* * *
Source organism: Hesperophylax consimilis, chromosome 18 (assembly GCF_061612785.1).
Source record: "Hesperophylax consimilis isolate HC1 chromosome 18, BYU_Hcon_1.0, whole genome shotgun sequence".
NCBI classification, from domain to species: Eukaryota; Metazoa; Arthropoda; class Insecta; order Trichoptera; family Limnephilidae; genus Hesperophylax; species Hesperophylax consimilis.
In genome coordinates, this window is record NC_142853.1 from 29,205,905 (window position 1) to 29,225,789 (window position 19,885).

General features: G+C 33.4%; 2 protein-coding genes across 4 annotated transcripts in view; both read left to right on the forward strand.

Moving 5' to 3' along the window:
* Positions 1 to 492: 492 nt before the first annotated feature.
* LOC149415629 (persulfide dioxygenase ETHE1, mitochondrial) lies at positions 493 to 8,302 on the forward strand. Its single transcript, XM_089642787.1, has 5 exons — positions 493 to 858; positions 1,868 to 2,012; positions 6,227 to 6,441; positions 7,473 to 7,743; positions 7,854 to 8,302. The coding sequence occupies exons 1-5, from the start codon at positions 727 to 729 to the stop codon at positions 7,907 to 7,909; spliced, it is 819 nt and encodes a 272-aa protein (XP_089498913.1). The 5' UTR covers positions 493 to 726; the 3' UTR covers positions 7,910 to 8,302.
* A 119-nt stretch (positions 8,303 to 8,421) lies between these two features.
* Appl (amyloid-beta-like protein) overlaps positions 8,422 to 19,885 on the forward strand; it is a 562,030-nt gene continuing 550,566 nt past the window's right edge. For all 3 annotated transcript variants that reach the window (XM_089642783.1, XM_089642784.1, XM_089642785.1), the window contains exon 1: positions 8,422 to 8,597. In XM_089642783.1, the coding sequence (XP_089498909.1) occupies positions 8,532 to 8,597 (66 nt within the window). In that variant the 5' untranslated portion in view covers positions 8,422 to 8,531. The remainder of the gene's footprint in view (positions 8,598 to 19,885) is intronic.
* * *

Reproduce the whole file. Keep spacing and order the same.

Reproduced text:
Source organism: Hesperophylax consimilis, chromosome 18 (assembly GCF_061612785.1).
Source record: "Hesperophylax consimilis isolate HC1 chromosome 18, BYU_Hcon_1.0, whole genome shotgun sequence".
NCBI classification, from domain to species: Eukaryota; Metazoa; Arthropoda; class Insecta; order Trichoptera; family Limnephilidae; genus Hesperophylax; species Hesperophylax consimilis.
In genome coordinates, this window is record NC_142853.1 from 29,205,905 (window position 1) to 29,225,789 (window position 19,885).

General features: G+C 33.4%; 2 protein-coding genes across 4 annotated transcripts in view; both read left to right on the forward strand.

Moving 5' to 3' along the window:
* Positions 1 to 492: 492 nt before the first annotated feature.
* LOC149415629 (persulfide dioxygenase ETHE1, mitochondrial) lies at positions 493 to 8,302 on the forward strand. Its single transcript, XM_089642787.1, has 5 exons — positions 493 to 858; positions 1,868 to 2,012; positions 6,227 to 6,441; positions 7,473 to 7,743; positions 7,854 to 8,302. The coding sequence occupies exons 1-5, from the start codon at positions 727 to 729 to the stop codon at positions 7,907 to 7,909; spliced, it is 819 nt and encodes a 272-aa protein (XP_089498913.1). The 5' UTR covers positions 493 to 726; the 3' UTR covers positions 7,910 to 8,302.
* A 119-nt stretch (positions 8,303 to 8,421) lies between these two features.
* Appl (amyloid-beta-like protein) overlaps positions 8,422 to 19,885 on the forward strand; it is a 562,030-nt gene continuing 550,566 nt past the window's right edge. For all 3 annotated transcript variants that reach the window (XM_089642783.1, XM_089642784.1, XM_089642785.1), the window contains exon 1: positions 8,422 to 8,597. In XM_089642783.1, the coding sequence (XP_089498909.1) occupies positions 8,532 to 8,597 (66 nt within the window). In that variant the 5' untranslated portion in view covers positions 8,422 to 8,531. The remainder of the gene's footprint in view (positions 8,598 to 19,885) is intronic.